Establishing an appropriate dynamic balance in the symbiotic relationship between urban life and the urban geography of a company is the real challenge. Let us consider the city’s viewpoint.
The company may be considered as both a receiver and as a supplier of resources and economic revenue. Cities must provide for their citizens, but they must also provide for the companies that have settled in them. New urban company settlements may, therefore, become an additional burden to the city. Furthermore, companies may also cause an increase in pollution levels. In order to avoid these burdens, support services, transportation, health, safety, and entertainment opportunities must be strengthened. Companies pay taxes so that the city may strengthen these frameworks, thereby improving the area for both companies as well as the residents.
This is true even if, in relation to the strengthening of these services, it is no longer all citizens who benefit from them as an effect of the high price of residential housing in central cities, particularly in global cities. Housing prices, in fact, are starting to shape site-location decisions in places such as NYC, San Francisco, Silicon Valley, Boston, etc., especially for companies in certain types of industries.
The companies, especially the international ones in the hi-tech sectors, attract workers from different parts of the world to the neighborhoods of the cities in which they settle, who receive wages adhering to standards of international working circuits. This dynamic generates micro inflation in urban economic activities and in turn creates fractures between the income of the new residents and the pre-existing workers. Residential flows of middle-class workers are generated in cheaper suburbs, leaving the central neighborhoods to the major holders of income that are linked to the established companies.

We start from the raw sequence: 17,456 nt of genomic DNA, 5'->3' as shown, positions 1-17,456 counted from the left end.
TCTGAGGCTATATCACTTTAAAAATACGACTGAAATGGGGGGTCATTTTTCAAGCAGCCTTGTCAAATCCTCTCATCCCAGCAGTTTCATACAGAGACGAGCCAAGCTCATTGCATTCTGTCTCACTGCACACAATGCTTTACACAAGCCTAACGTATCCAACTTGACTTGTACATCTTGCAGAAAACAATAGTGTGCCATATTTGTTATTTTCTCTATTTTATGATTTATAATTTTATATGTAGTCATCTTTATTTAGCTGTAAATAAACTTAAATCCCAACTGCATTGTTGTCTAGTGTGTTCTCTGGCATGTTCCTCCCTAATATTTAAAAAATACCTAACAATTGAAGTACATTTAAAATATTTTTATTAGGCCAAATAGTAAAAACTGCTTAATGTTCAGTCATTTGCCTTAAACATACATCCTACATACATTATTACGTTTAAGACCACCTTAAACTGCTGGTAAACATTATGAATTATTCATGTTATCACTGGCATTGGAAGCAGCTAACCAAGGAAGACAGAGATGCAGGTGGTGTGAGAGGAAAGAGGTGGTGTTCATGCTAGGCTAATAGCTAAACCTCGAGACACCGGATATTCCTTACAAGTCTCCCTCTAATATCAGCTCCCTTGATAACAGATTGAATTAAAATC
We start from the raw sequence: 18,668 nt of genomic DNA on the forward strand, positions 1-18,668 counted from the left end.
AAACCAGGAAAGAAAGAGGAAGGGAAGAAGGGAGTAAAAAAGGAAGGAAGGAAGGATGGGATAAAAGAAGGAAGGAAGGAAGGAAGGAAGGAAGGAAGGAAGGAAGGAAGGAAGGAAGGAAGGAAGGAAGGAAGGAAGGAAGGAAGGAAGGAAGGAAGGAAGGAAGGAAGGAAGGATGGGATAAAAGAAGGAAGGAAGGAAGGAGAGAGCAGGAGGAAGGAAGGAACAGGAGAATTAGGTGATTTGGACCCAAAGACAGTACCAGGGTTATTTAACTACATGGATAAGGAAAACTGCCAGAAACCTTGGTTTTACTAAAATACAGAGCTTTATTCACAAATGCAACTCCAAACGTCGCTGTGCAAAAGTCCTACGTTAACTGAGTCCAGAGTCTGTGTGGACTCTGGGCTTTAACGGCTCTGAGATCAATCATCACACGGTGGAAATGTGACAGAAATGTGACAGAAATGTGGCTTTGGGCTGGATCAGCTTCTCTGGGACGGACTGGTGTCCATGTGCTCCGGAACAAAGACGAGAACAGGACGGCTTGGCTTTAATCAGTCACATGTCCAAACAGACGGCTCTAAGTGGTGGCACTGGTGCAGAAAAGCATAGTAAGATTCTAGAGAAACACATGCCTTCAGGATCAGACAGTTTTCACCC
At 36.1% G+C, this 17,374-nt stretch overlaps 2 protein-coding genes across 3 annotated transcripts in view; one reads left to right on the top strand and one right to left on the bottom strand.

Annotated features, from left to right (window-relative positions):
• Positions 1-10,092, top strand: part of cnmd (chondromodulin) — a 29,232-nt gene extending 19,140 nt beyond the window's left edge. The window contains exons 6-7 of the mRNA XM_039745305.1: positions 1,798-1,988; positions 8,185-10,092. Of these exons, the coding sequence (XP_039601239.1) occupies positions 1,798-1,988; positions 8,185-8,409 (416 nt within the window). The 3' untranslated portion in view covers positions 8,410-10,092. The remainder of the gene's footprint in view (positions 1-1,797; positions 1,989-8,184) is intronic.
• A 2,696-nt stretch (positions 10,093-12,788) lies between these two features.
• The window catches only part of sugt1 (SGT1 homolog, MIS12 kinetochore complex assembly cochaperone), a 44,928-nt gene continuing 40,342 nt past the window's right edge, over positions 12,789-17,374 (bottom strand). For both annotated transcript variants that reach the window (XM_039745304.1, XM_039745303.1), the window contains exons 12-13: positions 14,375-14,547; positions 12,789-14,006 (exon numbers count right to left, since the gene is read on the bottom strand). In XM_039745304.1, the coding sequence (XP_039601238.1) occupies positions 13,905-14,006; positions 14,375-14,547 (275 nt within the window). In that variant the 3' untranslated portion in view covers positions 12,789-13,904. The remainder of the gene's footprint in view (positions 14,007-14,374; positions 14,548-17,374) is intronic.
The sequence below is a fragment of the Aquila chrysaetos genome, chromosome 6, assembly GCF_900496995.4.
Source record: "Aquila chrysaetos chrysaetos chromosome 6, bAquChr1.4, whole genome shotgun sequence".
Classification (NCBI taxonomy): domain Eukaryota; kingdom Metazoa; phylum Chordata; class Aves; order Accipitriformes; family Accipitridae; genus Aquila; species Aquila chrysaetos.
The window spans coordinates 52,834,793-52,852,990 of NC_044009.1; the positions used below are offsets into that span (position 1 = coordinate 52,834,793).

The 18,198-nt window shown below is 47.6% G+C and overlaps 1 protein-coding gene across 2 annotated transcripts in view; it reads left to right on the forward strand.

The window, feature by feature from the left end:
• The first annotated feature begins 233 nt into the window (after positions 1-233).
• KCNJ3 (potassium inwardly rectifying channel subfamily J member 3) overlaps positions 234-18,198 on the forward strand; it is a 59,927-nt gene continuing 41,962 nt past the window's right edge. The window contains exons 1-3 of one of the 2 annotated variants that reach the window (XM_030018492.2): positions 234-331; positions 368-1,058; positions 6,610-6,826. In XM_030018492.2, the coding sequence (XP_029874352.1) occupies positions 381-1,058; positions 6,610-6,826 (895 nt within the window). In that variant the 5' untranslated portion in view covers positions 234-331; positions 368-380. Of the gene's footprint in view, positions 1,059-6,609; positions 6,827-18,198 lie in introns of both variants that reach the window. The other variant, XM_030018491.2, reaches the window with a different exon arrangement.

Figure 1 shows a stylized depiction of this dynamic balance. The mayor of the city bears the weight of its citizens and company; however, at the same time, he receives reinforcements (represented by a wooden board in the Figure 1,) from the company. Using this board, the mayor may improve upon the structure’s function in order to better support the global load.
What, then, is the role of urban policy in relation to the firms’ locations, and what is the urban perspective? A city’s success depends, ultimately, on its ability to create jobs, which in turn requires a good business environment. Much of this environment is set by policy at the national level, but there is also a city-level dimension. Infrastructure is needed for the moving of goods and workers, land needs to be available for development, and regulation needs to be consistent with undertaking investment.
The city-level business environment has particular importance as each city competes with the others, in the region and internationally, for footloose (regionally or internationally mobile) sectors. These are the sectors that are needed for sustained job creation, which are most subject to agglomeration economies, and in which the benefits of scale and high productivity are best attained.